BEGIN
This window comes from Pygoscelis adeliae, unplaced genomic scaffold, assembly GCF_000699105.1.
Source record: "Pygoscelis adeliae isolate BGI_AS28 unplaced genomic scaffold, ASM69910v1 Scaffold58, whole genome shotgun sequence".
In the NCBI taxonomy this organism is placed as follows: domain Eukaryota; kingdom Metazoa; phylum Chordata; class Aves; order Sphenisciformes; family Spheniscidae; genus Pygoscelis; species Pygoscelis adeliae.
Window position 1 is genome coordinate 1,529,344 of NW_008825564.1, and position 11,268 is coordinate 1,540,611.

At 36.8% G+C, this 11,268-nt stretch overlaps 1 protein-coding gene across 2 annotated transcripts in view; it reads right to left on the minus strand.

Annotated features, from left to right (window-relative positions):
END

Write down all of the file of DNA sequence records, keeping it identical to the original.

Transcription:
This window comes from Pygoscelis adeliae, unplaced genomic scaffold, assembly GCF_000699105.1.
Source record: "Pygoscelis adeliae isolate BGI_AS28 unplaced genomic scaffold, ASM69910v1 Scaffold58, whole genome shotgun sequence".
In the NCBI taxonomy this organism is placed as follows: domain Eukaryota; kingdom Metazoa; phylum Chordata; class Aves; order Sphenisciformes; family Spheniscidae; genus Pygoscelis; species Pygoscelis adeliae.
Window position 1 is genome coordinate 1,529,344 of NW_008825564.1, and position 11,268 is coordinate 1,540,611.

At 36.8% G+C, this 11,268-nt stretch overlaps 1 protein-coding gene across 2 annotated transcripts in view; it reads right to left on the minus strand.

Annotated features, from left to right (window-relative positions):